So, I'm a big fan of ESRI's pythonaddins module. Especially the GUI functions in it. Granted, there's not much there. Just a Messagebox and an Open and Save Dialog function but when leveraged properly, those are three functions that actually go a really long way in improving the end user experience.
Unfortunately, ESRI decided to restrict use of the pythonaddins module to the ArcGIS Desktop environment which is really a shame because that means we can't use any of those nifty little GUI functions in standlone scripts or script tools. Now I'm a guy that has quite a few of these standalone scripts that really run the gamut from basic data QA/QC to simple end user scipts to perform data extracts or ETL processes.
So since it didn't look like ESRI was going to make this functionality available to me outside of ArcGIS for Desktop, I decided to take a shot at recreating the functions using native python libraries. I should caveat that I'm only interested in the MessageBox, OpenDialog and SaveDialog functions. It seemed to me that there would really be no utility in trying to recreate the GetSelectedTOCLayerOrDataFrame function since you would have to be in an ArcMap session already for that to be of any use. As for the GPToolDialog function, I seriously doubt it's even possible to raise a GPTool Dialog outside of the ArcGIS for Desktop environment. If someone knows of some wizardry to accomplish that feat, please let me know. I would love to see it.
pythonaddins.MessageBox() = MessageBox
I'm actually rather proud of this one. Not only does it behave exactly as the pythonaddins.MessageBox function, but I was also able to add an additional parameter to allow for the inclusion of MessageBox icons to give a better visual indicator of the message's nature.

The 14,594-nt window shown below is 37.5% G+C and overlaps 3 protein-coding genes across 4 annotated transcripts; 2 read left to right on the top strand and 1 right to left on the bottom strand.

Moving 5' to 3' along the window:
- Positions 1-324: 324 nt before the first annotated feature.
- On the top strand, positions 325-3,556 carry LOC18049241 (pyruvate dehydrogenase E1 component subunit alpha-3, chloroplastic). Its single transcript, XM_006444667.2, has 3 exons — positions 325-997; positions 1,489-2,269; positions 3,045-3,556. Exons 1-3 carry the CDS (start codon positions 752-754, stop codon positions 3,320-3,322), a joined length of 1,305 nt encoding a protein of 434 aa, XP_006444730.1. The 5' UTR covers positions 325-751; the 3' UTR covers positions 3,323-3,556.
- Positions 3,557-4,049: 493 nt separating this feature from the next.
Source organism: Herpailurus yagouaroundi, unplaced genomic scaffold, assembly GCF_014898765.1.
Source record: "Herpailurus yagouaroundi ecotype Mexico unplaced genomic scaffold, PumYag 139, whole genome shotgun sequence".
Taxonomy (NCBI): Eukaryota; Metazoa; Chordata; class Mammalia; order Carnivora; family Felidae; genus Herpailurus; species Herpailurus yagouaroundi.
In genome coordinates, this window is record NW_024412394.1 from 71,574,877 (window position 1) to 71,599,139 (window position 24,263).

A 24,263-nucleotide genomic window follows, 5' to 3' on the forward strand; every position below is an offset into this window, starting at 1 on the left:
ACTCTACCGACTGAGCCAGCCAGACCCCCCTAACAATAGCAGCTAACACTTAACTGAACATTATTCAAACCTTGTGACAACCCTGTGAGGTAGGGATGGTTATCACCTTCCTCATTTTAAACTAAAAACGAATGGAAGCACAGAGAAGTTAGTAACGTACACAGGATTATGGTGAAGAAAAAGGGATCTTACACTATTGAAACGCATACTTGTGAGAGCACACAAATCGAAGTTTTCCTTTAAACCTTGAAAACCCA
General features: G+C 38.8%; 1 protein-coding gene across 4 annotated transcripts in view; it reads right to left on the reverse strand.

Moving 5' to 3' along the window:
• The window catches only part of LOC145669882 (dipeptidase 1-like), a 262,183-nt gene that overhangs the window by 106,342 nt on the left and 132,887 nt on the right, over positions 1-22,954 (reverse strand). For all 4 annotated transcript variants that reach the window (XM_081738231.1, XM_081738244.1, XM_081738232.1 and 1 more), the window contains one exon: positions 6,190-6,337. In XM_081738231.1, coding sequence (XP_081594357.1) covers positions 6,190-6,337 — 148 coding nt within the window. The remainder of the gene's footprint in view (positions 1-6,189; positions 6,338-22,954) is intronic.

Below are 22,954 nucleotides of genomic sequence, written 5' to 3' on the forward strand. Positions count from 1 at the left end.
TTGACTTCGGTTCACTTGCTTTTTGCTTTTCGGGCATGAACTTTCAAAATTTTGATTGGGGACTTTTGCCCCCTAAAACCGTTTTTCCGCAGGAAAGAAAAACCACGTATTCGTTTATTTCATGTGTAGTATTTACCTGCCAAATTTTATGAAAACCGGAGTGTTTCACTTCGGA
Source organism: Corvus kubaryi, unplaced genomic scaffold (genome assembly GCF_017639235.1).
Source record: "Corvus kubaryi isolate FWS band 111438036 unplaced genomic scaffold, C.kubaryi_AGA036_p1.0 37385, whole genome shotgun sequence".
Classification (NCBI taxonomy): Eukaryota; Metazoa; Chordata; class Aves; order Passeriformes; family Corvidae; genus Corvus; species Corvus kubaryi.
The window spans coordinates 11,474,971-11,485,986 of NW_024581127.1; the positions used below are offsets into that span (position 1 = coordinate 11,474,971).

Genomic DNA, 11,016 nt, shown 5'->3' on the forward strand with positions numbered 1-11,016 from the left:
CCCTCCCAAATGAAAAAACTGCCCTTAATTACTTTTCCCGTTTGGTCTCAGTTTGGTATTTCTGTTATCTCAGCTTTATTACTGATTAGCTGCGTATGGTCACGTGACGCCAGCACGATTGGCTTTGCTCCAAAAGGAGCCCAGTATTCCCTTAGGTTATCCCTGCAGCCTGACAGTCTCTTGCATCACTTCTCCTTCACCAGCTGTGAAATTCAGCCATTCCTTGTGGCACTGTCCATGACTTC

def MessageBox(Title, Message, ButtonStyle=0, MessageboxType="NOICON"): """ Raises a custom messagebox with the given title and message with the specified ButtonStyle and MessageboxType Value ButtonType 0 OK (Default) 1 OK | Cancel 2 Abort | Retry | Ignore 3 Yes | No | Cancel 4 Yes | No 5 Retry | No 6 Cancel | Try Again | Continue Value MessageboxType NOICON No Icon (Default) INFO Information Icon QUESTION Question Mark Icon WARNING Warning Exclamation ERROR Error Icon Returns an integer value indicating the button in the Messagebox pressed by the user Return Value Button Pressed 1 OK 2 Cancel 3 Abort 4 Retry 5 Ignore 6 Yes 7 No 10 Try Again 11 Continue Usage: MessageBox("RUIN DAY?", "Would you ArcGIS to ruin your day?", 4, "QUESTION") """ if MessageboxType == "NOICON": MB_STYLE = 0x00 elif MessageboxType == "INFO": MB_STYLE = 0x40 elif MessageboxType == "QUESTION": MB_STYLE = 0x20 elif MessageboxType == "WARNING": MB_STYLE = 0x30 elif MessageboxType == "ERROR": MB_STYLE = 0x10 else: raise Exception("Value given for 'MessageboxType' parameter is not valid") if ButtonStyle not in range(0,7): raise Exception("Value given for 'ButtonStyle' parameter is not valid") import ctypes messagebox = ctypes.windll.user32.MessageBoxA(0, Message, Title, ButtonStyle | MB_STYLE) return messagebox
pythonaddins.OpenDialog = selectFileDialog